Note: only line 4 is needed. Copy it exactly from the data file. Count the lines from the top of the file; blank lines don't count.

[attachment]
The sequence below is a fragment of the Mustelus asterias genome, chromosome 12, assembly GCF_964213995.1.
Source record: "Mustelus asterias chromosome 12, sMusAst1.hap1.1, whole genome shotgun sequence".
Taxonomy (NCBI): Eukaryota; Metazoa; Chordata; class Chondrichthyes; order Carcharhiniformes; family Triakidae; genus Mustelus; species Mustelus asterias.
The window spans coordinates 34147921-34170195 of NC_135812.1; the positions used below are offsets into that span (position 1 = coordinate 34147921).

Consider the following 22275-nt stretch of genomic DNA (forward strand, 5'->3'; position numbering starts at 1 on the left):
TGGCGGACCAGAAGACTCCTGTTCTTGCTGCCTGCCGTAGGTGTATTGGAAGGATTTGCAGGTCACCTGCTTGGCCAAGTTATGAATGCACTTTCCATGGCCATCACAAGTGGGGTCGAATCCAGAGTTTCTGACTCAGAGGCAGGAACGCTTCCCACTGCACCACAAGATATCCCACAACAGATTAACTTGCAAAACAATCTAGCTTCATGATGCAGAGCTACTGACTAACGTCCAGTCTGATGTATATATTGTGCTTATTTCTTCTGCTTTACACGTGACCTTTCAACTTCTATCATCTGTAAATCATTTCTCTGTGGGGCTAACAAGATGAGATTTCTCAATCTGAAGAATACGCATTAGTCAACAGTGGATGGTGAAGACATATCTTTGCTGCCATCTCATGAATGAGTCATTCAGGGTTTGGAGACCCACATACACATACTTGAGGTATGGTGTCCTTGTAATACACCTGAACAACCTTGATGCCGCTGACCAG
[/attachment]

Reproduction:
The window spans coordinates 34147921-34170195 of NC_135812.1; the positions used below are offsets into that span (position 1 = coordinate 34147921).